- By Laurel Kelly
Housecall: Understanding ALS
THIS WEEK'S TOP STORIES
ALS: An overview
Lou Gehrig's disease, also known as amyotrophic lateral sclerosis or ALS, is a progressive nervous system disease that destroys nerve cells and causes disability. ALS often begins with muscle twitching and weakness in a limb, or slurred speech. There is no cure, and, eventually, the disease is fatal. Learn more about ALS, including the symptoms, risk factors and potential complications.
Prediabetes: An overview
Prediabetes means that your blood sugar level is higher than normal but not yet high enough to be Type 2 diabetes. If you have prediabetes, the long-term damage of diabetes, especially to your heart, blood vessels and kidneys, already may be underway. Without lifestyle changes, prediabetes is likely to progress to Type 2 diabetes. If your blood sugar level is concerning, learn what you can do to bring it back to normal and avoid developing diabetes.
Is it OK to take prenatal vitamins if I'm not pregnant?
Claims of thicker hair and stronger nails may tempt you to take prenatal vitamins. However, prenatal vitamins are formulated specifically for women who are pregnant or trying to become pregnant, and women who are breast-feeding. If you're not pregnant and not planning to become pregnant, high levels of certain nutrients over a long period of time may be more harmful than helpful. Learn more from Katherine Zeratsky, a Mayo Clinic dietitian.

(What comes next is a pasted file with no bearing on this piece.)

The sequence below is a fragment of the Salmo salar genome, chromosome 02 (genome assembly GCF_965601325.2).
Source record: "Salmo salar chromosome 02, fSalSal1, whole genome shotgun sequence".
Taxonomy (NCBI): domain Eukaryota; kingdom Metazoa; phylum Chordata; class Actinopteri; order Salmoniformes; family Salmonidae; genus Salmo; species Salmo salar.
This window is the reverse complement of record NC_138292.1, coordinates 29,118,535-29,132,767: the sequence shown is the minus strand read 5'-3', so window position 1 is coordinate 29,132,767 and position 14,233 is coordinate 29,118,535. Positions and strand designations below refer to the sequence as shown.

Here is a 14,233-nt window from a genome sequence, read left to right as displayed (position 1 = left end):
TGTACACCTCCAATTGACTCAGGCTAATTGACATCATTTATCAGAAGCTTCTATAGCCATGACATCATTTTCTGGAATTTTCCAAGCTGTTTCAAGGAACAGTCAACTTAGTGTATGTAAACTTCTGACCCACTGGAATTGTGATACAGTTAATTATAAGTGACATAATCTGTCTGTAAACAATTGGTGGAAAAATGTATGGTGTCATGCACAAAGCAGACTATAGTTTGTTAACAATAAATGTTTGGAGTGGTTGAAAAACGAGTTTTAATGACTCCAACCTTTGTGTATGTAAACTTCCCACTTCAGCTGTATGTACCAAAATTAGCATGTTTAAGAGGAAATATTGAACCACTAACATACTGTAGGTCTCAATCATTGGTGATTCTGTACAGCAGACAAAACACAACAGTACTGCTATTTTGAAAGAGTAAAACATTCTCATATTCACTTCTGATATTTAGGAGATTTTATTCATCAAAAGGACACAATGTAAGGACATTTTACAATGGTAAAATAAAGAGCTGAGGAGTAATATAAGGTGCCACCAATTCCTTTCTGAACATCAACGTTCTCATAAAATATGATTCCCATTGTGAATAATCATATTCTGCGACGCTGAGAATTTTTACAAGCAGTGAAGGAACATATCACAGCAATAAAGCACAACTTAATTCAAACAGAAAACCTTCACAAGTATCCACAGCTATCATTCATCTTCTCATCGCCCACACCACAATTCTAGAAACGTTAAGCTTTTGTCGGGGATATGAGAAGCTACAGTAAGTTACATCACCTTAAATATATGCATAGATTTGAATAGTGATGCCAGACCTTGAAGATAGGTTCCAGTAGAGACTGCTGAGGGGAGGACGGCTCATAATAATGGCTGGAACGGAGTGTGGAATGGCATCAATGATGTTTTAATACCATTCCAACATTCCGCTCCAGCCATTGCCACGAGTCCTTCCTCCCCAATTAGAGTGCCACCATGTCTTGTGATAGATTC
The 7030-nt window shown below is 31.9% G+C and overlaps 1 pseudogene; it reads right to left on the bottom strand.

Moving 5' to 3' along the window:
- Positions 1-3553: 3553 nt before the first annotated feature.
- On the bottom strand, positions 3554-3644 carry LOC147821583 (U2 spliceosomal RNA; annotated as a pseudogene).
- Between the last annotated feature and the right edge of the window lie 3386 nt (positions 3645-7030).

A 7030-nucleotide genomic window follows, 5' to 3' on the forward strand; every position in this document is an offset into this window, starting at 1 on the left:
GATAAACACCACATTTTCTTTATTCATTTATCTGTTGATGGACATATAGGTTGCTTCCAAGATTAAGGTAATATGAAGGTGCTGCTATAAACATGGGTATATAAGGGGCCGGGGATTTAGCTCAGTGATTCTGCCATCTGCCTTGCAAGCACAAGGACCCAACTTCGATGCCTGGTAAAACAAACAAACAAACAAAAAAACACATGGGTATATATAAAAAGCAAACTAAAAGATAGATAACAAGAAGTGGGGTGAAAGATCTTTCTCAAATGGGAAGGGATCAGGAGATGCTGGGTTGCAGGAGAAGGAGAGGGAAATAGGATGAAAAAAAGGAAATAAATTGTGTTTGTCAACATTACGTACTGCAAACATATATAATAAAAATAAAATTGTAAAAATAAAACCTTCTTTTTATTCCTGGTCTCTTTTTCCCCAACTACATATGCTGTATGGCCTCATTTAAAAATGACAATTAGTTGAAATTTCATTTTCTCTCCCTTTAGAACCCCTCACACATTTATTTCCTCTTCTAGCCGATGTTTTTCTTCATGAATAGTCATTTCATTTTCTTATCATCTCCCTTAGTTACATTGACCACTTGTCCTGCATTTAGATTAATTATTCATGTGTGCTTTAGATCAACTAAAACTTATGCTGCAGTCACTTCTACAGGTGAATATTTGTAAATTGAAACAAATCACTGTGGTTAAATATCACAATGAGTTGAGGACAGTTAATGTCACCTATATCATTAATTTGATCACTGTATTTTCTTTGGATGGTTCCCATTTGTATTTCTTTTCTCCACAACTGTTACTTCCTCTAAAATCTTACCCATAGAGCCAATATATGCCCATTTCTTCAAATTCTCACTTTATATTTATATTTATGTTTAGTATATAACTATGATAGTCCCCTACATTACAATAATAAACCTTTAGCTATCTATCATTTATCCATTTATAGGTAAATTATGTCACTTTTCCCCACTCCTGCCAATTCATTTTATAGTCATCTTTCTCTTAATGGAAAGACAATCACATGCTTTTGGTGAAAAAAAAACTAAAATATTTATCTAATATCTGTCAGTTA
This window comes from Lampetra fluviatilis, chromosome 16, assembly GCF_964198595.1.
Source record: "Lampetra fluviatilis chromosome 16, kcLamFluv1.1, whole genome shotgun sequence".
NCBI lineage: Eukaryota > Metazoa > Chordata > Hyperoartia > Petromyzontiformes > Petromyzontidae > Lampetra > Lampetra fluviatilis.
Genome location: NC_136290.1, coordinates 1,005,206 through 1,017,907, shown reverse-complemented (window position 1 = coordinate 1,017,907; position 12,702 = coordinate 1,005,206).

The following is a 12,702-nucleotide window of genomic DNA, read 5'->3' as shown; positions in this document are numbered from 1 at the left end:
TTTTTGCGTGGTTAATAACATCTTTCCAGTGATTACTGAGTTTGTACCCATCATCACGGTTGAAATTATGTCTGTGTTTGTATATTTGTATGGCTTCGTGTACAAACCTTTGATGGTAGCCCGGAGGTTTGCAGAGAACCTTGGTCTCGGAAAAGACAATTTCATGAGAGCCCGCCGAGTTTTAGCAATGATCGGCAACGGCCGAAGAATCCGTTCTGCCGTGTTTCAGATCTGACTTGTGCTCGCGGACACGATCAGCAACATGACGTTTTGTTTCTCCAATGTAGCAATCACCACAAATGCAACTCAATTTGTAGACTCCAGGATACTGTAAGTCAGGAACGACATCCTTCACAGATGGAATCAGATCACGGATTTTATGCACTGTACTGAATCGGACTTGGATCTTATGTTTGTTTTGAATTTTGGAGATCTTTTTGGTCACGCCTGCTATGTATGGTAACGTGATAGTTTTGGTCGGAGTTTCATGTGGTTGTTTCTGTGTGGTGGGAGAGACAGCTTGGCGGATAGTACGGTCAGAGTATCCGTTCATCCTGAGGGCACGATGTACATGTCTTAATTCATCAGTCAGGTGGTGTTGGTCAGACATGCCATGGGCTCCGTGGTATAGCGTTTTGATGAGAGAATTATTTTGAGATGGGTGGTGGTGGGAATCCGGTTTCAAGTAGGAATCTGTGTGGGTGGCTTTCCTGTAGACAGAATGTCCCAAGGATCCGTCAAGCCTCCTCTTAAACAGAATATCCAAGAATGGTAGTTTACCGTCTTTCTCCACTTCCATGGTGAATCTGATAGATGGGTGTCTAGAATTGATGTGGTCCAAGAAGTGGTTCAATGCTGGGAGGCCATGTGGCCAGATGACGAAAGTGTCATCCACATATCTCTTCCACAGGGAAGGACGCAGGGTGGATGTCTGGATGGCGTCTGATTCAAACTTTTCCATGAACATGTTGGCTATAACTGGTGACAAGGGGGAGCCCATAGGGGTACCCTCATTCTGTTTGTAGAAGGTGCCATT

Why should I be concerned about thirdhand smoke?
Tobacco smoke creates toxic residue that clings to clothes, furniture, walls and other surfaces. That residue is called thirdhand smoke. Children and nonsmoking adults may be at risk of tobacco-related health problems when they inhale, swallow or touch substances containing thirdhand smoke. Infants and young children may have increased exposure to thirdhand smoke due to their tendency to mouth objects and touch affected surfaces. Learn more from Dr. J. Taylor Hays, a Mayo Clinic internal medicine specialist.
HEALTH TIP OF THE WEEK
Trying to cut calories? Pick plants
You may need to reduce the number of calories you consume to lose weight. But that doesn't mean you have to starve yourself. One way to eat fewer calories and still feel satisfied is to opt for plant-based foods, such as fruits and vegetables. Try salads that include apples, blueberries, pineapple or other fruits. Choose entrÃ©es that feature broccoli, bell peppers, dark leafy greens or other vegetables. If you're ordering pizza, skip the meat and pile on the veggies.
Need practical advice on diet and exercise? Want creative solutions for stress and other lifestyle issues? Discover more healthy lifestyle topics at mayoclinic.org.
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